The menu again defaults to having the “Move/zoom pic” button as active.  Press the “Foreground” button to make it active (as shown above).  Notice that the button’s icon is a paint bucket.  When this button is active and you tap a spot on the image, a red “foreground label” will propagate through the region, stopping only when it touches the green outline paint or hits the edge of the image.

In the image below, we tapped the screen once inside the interior of our green boundary.  Tap on all the regions of the image that are part of object you wish to extract, but not already covered in green paint.

Now you should have an image like the one above: the object you wish to extract is surrounded by a green paint that covers its actual boundary; and the interior is labeled in red.

Step 6: Extract the object!

Press the “Extract object” button!  A progress bar will pop up on screen to tell you how the extraction process is progressing.  The exact speed of this processing will depend on the resolution of the image you’re processing, the size of the object you wish to extract, and the complexity of the boundary.  On large images, this process might take about a minute.

When the processing is finished, SmartSplice will present you with a view of the clipboard, where you can see the extracted object.

The clipboard menu is shown below.  Press “Save clipping” to save the clipping to your Photo Album.  In later runs of the program, you can then load and use the clipping.  You can also share your saved clippings with others.

Step 7: Refine extraction if desired.

If the computed extraction includes portions of the image you did not want to be included, press “Edit clipping” to bring up the following menu:

With the “Move image” button active, zoom in to see the portion of the extraction that you want to erase.  Click “Erase” to make it active.  Then use your finger to erase the undesired portion of the extraction.  If you erase too much, click on the “Restore” button and use your finger to undo any erasures you want (“Restore” acts like an undo brush).  Press “Done” when you’re done with the refinements.  Press “Save clipping” to save your changes (as a new clipping). 

Step 8: Load a novel background and navigate to the insertion tool.

From the view of the clipboard, press “Done”.  This will return you to the extraction and insertion menu.  Press “Cancel” to return to the main menu.  From the main menu, load a new background image from file.  This background image will become the active working image.  (Press “File options”, “Load/acquire”, “From file”, select desired background image).  Here, we chose a group of trees as our background.

Now navigate to the insertion tool: Press “Extract/Insert”, press “Insert object”, press “Insert clipping”.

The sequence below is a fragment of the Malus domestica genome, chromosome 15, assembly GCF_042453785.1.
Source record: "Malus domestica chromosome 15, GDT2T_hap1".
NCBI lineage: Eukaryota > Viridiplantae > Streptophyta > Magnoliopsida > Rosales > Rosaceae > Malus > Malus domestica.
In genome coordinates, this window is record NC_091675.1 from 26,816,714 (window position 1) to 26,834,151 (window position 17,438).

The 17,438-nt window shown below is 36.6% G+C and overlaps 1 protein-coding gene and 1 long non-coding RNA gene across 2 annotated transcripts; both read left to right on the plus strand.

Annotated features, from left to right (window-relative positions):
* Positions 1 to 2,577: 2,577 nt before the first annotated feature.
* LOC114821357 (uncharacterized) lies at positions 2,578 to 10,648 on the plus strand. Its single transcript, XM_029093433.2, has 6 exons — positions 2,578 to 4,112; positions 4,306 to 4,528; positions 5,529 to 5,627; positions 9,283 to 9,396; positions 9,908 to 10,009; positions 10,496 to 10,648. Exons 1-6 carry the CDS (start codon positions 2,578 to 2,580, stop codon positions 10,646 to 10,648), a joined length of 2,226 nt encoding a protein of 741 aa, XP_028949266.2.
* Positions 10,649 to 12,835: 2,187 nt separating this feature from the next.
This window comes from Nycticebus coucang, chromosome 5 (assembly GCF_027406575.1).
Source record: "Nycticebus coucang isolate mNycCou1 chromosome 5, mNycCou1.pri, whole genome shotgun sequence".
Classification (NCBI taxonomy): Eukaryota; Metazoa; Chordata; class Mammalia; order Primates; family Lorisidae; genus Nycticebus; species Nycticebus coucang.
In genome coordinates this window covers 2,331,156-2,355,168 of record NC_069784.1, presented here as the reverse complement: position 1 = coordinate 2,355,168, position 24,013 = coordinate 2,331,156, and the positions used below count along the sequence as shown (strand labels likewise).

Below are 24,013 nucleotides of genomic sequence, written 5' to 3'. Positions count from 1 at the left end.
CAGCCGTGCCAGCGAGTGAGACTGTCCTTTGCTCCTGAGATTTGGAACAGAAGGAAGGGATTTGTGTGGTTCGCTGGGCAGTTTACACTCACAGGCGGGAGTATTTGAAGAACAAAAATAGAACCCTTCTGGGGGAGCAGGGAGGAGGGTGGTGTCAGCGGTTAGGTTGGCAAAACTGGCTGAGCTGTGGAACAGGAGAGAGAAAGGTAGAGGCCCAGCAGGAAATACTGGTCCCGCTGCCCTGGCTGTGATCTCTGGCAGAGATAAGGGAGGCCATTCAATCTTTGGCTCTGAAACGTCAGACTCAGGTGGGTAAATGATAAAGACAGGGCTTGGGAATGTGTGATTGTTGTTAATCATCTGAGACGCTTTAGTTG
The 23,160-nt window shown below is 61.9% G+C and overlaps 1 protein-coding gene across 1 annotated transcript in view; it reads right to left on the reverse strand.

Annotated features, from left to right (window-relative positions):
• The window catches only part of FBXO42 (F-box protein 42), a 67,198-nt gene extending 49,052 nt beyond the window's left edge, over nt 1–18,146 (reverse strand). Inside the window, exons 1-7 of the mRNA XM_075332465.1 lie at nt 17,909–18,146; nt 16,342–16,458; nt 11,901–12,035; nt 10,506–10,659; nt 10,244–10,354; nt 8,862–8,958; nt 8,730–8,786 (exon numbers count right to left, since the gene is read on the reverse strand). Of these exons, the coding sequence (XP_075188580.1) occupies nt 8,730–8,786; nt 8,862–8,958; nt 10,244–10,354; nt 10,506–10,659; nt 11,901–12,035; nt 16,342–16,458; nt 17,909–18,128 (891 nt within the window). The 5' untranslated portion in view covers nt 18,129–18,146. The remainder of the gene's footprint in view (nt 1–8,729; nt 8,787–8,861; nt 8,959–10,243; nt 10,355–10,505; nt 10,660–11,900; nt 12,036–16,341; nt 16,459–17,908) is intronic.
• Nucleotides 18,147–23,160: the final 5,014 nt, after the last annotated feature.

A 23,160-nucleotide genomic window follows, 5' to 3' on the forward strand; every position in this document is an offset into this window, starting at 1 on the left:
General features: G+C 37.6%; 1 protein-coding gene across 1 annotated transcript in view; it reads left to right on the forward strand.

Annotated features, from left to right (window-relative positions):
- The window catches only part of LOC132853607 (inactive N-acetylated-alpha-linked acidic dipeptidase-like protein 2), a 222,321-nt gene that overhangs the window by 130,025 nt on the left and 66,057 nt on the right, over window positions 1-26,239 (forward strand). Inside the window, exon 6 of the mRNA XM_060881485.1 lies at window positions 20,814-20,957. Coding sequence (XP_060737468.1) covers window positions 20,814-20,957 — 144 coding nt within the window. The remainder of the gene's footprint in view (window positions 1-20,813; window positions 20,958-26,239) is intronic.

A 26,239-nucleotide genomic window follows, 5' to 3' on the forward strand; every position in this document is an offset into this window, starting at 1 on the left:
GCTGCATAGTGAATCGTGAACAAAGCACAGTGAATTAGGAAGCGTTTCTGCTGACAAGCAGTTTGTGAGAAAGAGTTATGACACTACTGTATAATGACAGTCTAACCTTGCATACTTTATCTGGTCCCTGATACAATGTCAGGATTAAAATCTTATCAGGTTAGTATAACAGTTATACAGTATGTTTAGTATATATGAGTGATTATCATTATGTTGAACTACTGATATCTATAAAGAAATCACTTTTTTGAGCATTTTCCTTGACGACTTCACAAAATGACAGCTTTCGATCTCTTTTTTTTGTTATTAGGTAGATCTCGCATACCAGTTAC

Step 9: Insert the clipping into the working image.

A copy of the current clipping (the image that appears in the clipboard view) will now appear on top of the background image.  A new menu will also appear, allowing you to move the foreground (clipping), move the background (the working image), insert the clipping, and cancel the insertion procedure.

With the “Foreground” button active, use the usual drag and pinch interface to move and zoom the clipping into any desired position and relative size.  To adjust the background image, click on the “Background” button to make it active and use the same drag and pinch interface to move and zoom the background image.

When choosing what level of zoom to use to view the images, choose whatever level is comfortable and helps you position and size the clipping properly.  Only the relative sizes of the background working image and foreground clipping matter.  In other words, zooming in so that both the background image and clipping are twice as large does not change the size of the saved working image; it only changes your view of the images. 

If the foreground clipping extends beyond the edge of the background, after insertion it will be clipped to the background image’s edge. 

Press the “Insert” button when you’re done positioning and sizing the clipping in relation to the background image.  The resulting working image (with the insertion) will be the same size as the background image that was used. 

Step 10: Save and share the image!

Press the “File options” button and then “Save image” to save the working image to your Photo Album.  You can now share the image with your friends. 

You can also share the clipping you saved.  In your Photo Album, it will appear as an image with two halves: the left half has some color information and the right half has a mostly black and white mask. 

This perhaps peculiar image format is used to bypass a limitation in the current Apple software system.  If you have Buddy Groups installed and save the clipping to an image gallery, this limitation is bypassed since Buddy Groups supports images with transparency information.  To load these clippings into SmartSplice’s clipboard for use in future image editing projects, press “Extract/Insert”, press “View clipboard”, press “Load clipping”, and choose the desired clipping.

                      Go ahead and create your own image splices now!